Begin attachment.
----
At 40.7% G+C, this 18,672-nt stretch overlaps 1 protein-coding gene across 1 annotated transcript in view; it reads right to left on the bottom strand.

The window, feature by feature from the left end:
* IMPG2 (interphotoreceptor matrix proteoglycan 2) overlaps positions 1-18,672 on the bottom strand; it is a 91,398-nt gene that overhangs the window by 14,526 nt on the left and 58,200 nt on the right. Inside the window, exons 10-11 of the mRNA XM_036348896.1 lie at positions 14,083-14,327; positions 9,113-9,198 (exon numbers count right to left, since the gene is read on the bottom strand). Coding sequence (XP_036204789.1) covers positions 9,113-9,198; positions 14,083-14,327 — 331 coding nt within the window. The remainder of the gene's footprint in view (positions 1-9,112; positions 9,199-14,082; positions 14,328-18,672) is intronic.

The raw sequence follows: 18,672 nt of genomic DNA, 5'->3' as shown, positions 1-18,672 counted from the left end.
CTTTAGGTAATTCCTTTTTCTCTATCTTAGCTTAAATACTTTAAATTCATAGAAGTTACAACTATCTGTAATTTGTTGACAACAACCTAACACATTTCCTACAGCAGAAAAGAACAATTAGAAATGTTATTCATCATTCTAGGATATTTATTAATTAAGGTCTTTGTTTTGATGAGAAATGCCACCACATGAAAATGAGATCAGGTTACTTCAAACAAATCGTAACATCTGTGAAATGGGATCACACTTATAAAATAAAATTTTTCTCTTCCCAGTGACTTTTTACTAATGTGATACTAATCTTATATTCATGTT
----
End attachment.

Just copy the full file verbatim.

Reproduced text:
At 40.7% G+C, this 18,672-nt stretch overlaps 1 protein-coding gene across 1 annotated transcript in view; it reads right to left on the bottom strand.

The window, feature by feature from the left end:
* IMPG2 (interphotoreceptor matrix proteoglycan 2) overlaps positions 1-18,672 on the bottom strand; it is a 91,398-nt gene that overhangs the window by 14,526 nt on the left and 58,200 nt on the right. Inside the window, exons 10-11 of the mRNA XM_036348896.1 lie at positions 14,083-14,327; positions 9,113-9,198 (exon numbers count right to left, since the gene is read on the bottom strand). Coding sequence (XP_036204789.1) covers positions 9,113-9,198; positions 14,083-14,327 — 331 coding nt within the window. The remainder of the gene's footprint in view (positions 1-9,112; positions 9,199-14,082; positions 14,328-18,672) is intronic.

The raw sequence follows: 18,672 nt of genomic DNA, 5'->3' as shown, positions 1-18,672 counted from the left end.
CTTTAGGTAATTCCTTTTTCTCTATCTTAGCTTAAATACTTTAAATTCATAGAAGTTACAACTATCTGTAATTTGTTGACAACAACCTAACACATTTCCTACAGCAGAAAAGAACAATTAGAAATGTTATTCATCATTCTAGGATATTTATTAATTAAGGTCTTTGTTTTGATGAGAAATGCCACCACATGAAAATGAGATCAGGTTACTTCAAACAAATCGTAACATCTGTGAAATGGGATCACACTTATAAAATAAAATTTTTCTCTTCCCAGTGACTTTTTACTAATGTGATACTAATCTTATATTCATGTT